I have never been able to comprehend why people can come up with the most favorable, complimentary, praising and loving words for a person, as soon as that person has died and is not able to hear them anymore. I have the same feeling about leaving beautiful flower arrangements and other decorations on a grave. What good does it do the dead person to be told how wonderful they were and how much we appreciated them and to be given beautiful flowers, while when they were alive they were taken for granted? Why do people wait for someone to die to show them their appreciation? I think it’s just sick and totally perverted, if you ask me!

    Just imagine what the world would be like, if we gave flowers to people we like while they are alive and if we told them how much we love them and appreciate them while they can still hear us! I know I would feel a lot better if someone did that to me!

    PS: I would like to see Dr. Weinstein more often on AC360.

    June 18, 2008 at 3:42 pm |
  18. Jo Ann

    Dr. Weinstein,

    Since Tim Russert’s death last Friday, many people have been speculating about what made him so special. The truth is that Tim was able to touch people who did not know him personally because he was open and genuine; he did not put up a barrier between himself and his audience and this is how he gained our trust and respect. There are very few journalists out there with that ability and that is why his loss has been so deeply felt.

    When I watched "Meet the Press" last Sunday, I was touched by Tom Brokaw’s show of emotion and the way James Carville gently held Mary Matalin’s hand during the show. Somehow these moments made them seem more human and not just talking heads on a news program.

    Although viewers want unbiased straightforward reporting, under certain circumstances an emotional response or reaction is appropriate, even for journalists. I could never understand the criticism that Anderson received when he showed emotion during his time covering Katrina and its aftermath. It seemed not only appropriate, but also necessary. I am sure some reporters use emotion to gain ratings points, but I never doubted his sincerity for a single moment.

    As with Tim, I think viewers can recognize the real thing when they see it.

    I agree; we should not wait for death to express our love and gratitude for each other. We should express our feelings every chance we get.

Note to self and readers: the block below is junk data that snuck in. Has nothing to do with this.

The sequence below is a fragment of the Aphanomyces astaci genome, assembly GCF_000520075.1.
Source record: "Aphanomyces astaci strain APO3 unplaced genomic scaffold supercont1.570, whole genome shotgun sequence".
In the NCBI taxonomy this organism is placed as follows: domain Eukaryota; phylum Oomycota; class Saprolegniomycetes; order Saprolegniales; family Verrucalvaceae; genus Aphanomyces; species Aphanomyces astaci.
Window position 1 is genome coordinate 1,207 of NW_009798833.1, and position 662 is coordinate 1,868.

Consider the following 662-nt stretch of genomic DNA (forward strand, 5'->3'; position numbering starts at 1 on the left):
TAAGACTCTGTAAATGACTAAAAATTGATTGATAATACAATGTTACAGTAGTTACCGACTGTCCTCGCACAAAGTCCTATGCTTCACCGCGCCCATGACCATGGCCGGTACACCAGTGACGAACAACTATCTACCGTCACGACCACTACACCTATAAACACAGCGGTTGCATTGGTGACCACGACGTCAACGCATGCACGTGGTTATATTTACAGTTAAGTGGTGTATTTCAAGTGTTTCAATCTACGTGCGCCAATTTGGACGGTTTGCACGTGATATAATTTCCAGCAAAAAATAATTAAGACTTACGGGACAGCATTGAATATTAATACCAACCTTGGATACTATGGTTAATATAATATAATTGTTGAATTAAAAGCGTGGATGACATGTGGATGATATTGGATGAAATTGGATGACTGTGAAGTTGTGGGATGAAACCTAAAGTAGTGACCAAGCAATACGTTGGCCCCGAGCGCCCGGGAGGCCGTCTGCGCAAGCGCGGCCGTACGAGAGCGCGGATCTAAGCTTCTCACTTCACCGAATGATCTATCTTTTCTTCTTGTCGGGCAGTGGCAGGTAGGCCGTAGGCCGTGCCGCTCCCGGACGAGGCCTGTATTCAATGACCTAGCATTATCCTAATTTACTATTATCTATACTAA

Anyone who read "Big Russ and Me" and knew anything about Tim's life knew that he never missed a chance to express his gratitude and love for others and that is why he will be deeply missed by so many.

    Jo Ann
    North Royalton, Ohio

    June 18, 2008 at 3:33 pm |
  19. JC- Los Angeles

    For the first time, you seem to make perfect sense when you ponder whether enough people actually express their affection for the living rather than praise the deceased. In today's world, the general public has been let down time and time again by leaders, executives, peers and significant others. When an exception to the rule exists, like Tim Russert, it's often difficult to express true affection and appreciation when they are alive. The reason that people hesitate to express their true feelings is for fear of being let down. There are far too many people in society who let down their fellow man and unfortunately, one less great gut who represented the best of a dying breed.

    June 18, 2008 at 2:43 pm |
  20. Lisa

    What better to honor Mr. Russert's memory than to get journalism back to where it's suppose to be – objective, reporting events, asking the tough questions that need to be asked, etc. Holding newsmakers and politicians accountable. I would truly think that he is one of the last of a dying (no pun intended) breed.

    June 18, 2008 at 2:18 pm |
  21. Lilibeth

    Sadly, it’s a common scenario when loved ones die. Once, I was at a cousin’s funeral. She died unexpectedly at a young age of 30 from a brain aneurysm. Her brother said, “I never told my sister that I loved her. I wish I did. I didn’t know that she would die this young.” We shouldn’t wait to tell our loved ones how much they mean to us, for we never know when we or they will depart this earth.

    Edmonds, Washington

    June 18, 2008 at 2:13 pm |
  22. Cindy

    It should teach everyone that we are not promised a tomorrow so we should live each day to the fullest like it is our last. And that to get respect you have to give it! That is why so many people loved him.


    June 18, 2008 at 1:54 pm |